Last weekend I found myself rather unexpectedly in Paducah, KY. It wasn’t until after I got there that I remembered there was an Opening Reception for Paducah Photo 2013 at the Yeiser Art Center Saturday evening. I had originally hoped to attend the reception but then declined to plan on it because of the long drive to Paducah and other demands on my schedule. Sometimes the unexpected, even inconvenient, twists of providence end up bringing us to the right place at the right time to enjoy what might otherwise have been neglected.
|Labyrinth beside Etcetera Coffeehouse.|
The presentation of Paducah Photo 2013 turned out to be fascinating. This year’s juried exhibition featured over 100 images selected from a much larger pool of entries from around the world. Submissions were open to all without restriction to size, photographic technique or content, offering photographers “an outlet for their art, encouragement for growth in their vision and presentation and cash rewards for works of exceptional merit.”
|Looking up Broadway.|
The content of the exhibit was notably eclectic with many different takes on the art of photography melded into one show that somehow felt coherent, challenging and exciting. I took away a developing sense of the new energy that is emerging in the art of photography. Paducah Photo 2013 was witness to a broad spectrum of artistic experimentation with evolving equipment and techniques that are both more and less than the traditional components of photographic art. The works featured ranged from nearly pretentious to humbly inventive in every element from subject to lighting to presentation. The impact was energizing and empowering in most every instance.
|Yeiser Art Center|
Most of all it was inspiring to see the exhibit as presented at the Yeiser Art Center in Paducah’s Historic Market House. Seeing each piece framed and presented at it’s intended size, through the artist’s choice of media and description adds a great deal of perspective that is absent when merely viewing the photos through the portal of an on-line gallery. The physical exhibit felt so much more inspiring and artistically consequential. I was grateful for the opportunity to see it in person.
|Garden seating at Max's Brick Oven Café|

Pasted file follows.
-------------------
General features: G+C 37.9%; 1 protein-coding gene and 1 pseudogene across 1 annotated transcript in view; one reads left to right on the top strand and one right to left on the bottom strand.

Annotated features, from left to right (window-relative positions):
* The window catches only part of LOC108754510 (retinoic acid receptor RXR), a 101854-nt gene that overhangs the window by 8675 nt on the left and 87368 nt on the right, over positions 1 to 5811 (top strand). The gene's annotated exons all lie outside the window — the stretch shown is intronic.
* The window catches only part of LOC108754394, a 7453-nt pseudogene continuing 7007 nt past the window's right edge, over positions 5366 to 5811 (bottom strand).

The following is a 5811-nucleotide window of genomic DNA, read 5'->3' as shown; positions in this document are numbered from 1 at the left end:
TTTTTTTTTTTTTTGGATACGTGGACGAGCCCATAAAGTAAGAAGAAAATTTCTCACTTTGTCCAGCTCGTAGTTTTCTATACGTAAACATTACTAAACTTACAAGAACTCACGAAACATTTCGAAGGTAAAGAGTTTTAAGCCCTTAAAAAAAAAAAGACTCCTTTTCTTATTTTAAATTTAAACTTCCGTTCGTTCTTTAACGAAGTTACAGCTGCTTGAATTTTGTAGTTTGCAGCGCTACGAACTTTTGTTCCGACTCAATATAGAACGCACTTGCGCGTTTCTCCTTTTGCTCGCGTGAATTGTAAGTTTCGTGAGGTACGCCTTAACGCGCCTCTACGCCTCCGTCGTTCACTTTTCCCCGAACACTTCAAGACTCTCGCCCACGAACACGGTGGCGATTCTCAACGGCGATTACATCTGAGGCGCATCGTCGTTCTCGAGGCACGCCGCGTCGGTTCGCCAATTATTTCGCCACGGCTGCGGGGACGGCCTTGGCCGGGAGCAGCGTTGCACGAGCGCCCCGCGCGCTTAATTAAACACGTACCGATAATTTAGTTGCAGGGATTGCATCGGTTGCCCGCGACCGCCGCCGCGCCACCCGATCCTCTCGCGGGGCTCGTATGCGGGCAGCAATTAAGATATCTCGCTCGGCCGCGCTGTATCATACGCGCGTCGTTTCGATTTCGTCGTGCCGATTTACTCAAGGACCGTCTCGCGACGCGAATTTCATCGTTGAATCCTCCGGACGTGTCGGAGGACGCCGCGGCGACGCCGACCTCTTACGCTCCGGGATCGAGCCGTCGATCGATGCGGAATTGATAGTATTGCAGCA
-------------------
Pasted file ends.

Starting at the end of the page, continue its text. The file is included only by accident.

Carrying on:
While serendipity graciously allowed me to attend the reception at the Yeiser I was not so fortunate in coordinating a visit to my favorite Paducah restaurants. We had to pass on our reservations at Max’s Brick Oven Café due to a scheduling conflict on Saturday evening.
|d. Starnes Restaurant on Broadway|
Sunday we had hopes of sharing a plate of barbecue and a piece of Pecan Pie but were disappointed to find d. Starnes BBQ downtown closed. We knew that the counter at Starnes Barbecue near Noble Park, with their simple wrapped sandwiches and unbeatable prices, would be closed too, leaving us out of luck where barbecue was concerned.
|Starnes Barbecue on Joe Clfton Drive|
Luckily, when I stopped at Etcetera Coffeehouse in Paducah’s Lowertown Arts District, one of my favorite coffeehouses anywhere, they were open. I love the colorful little tables at this place and the quirky collage style counter that frequently features notes and signs displayed with humor.
|Etcetera Coffeehouse in Lowertown|
Years after my first visit I am still finding that they make consistently satisfying coffee drinks. Sunday I ordered a Cubano Latté, espresso brewed with raw sugar to twice the normal volume and fancied up with steamed milk in latté form. It was no exception. In fact I think it is my new favorite! The taste was just a little husky, as if it were tempered in a Turkish pot over an open flame and the raw sugar gives it just enough rustic sweetness to make it special. As always it was made with excellence, pretty foam art and all.
Among the notes and signs on display at Etcetera is this ceramic sentiment that has been hanging on the wall near the pick-up counter for years. I took a picture of it some time ago. I keep it on my desktop for those occasions when I need a little nudge.
Then I got to thinking, I can’t be the only one, can I?